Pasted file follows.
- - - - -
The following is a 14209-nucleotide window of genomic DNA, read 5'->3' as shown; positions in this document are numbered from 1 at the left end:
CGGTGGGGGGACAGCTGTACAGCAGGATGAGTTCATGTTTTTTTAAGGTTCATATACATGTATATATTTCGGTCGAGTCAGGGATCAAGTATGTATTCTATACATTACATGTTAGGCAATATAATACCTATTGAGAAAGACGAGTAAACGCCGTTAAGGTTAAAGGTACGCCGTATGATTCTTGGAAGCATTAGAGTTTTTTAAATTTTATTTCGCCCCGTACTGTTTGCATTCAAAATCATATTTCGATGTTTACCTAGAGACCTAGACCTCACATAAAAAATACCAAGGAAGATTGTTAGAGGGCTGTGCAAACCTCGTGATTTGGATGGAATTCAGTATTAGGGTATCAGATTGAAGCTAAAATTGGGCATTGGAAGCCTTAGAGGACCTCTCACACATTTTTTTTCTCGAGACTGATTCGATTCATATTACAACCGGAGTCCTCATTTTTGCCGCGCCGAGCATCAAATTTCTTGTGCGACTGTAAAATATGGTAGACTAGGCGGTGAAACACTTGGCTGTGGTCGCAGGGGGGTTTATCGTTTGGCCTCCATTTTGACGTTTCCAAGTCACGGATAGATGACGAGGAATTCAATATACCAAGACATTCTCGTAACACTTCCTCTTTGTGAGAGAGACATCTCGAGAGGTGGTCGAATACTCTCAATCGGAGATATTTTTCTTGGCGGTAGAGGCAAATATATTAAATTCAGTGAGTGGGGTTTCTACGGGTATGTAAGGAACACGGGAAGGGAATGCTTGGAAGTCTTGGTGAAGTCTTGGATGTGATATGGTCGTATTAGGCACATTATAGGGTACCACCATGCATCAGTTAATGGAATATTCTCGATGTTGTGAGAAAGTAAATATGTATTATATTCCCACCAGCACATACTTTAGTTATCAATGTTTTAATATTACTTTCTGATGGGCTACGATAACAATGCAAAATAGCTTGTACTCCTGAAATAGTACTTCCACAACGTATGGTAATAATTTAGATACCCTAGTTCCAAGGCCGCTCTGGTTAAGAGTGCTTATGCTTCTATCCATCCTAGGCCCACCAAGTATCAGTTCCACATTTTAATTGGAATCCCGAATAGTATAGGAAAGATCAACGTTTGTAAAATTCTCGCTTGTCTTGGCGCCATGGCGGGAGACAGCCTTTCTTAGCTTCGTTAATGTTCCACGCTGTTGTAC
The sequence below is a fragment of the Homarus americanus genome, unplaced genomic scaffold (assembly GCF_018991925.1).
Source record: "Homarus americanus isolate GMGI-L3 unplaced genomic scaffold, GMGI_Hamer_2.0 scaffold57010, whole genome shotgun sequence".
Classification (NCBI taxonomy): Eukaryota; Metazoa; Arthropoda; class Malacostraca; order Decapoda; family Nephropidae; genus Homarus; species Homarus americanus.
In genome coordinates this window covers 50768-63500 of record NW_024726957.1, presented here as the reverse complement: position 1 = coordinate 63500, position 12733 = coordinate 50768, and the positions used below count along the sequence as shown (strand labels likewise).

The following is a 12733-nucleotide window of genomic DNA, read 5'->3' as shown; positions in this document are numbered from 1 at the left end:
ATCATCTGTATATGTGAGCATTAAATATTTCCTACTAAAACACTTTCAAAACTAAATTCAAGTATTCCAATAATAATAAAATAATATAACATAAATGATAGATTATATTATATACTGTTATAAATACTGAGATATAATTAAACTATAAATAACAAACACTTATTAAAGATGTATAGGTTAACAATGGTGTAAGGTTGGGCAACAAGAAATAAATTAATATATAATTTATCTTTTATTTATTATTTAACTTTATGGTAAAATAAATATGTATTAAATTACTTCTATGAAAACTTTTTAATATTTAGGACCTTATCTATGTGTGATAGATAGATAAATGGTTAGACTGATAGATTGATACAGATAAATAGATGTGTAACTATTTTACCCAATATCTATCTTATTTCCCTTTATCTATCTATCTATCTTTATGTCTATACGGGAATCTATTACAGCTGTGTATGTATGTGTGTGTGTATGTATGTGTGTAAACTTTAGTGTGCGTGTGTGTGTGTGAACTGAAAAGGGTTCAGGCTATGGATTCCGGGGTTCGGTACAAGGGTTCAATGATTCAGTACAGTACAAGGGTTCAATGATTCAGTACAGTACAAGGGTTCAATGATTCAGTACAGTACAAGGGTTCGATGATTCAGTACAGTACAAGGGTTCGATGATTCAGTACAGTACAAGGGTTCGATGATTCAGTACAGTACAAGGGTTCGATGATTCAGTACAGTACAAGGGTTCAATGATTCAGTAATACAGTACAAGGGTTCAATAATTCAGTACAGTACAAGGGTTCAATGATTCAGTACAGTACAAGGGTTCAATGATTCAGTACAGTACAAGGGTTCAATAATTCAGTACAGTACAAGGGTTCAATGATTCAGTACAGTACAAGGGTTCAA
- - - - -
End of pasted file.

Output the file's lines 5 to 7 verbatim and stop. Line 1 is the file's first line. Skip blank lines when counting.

Classification (NCBI taxonomy): Eukaryota; Metazoa; Arthropoda; class Malacostraca; order Decapoda; family Nephropidae; genus Homarus; species Homarus americanus.
In genome coordinates this window covers 50768-63500 of record NW_024726957.1, presented here as the reverse complement: position 1 = coordinate 63500, position 12733 = coordinate 50768, and the positions used below count along the sequence as shown (strand labels likewise).

The following is a 12733-nucleotide window of genomic DNA, read 5'->3' as shown; positions in this document are numbered from 1 at the left end: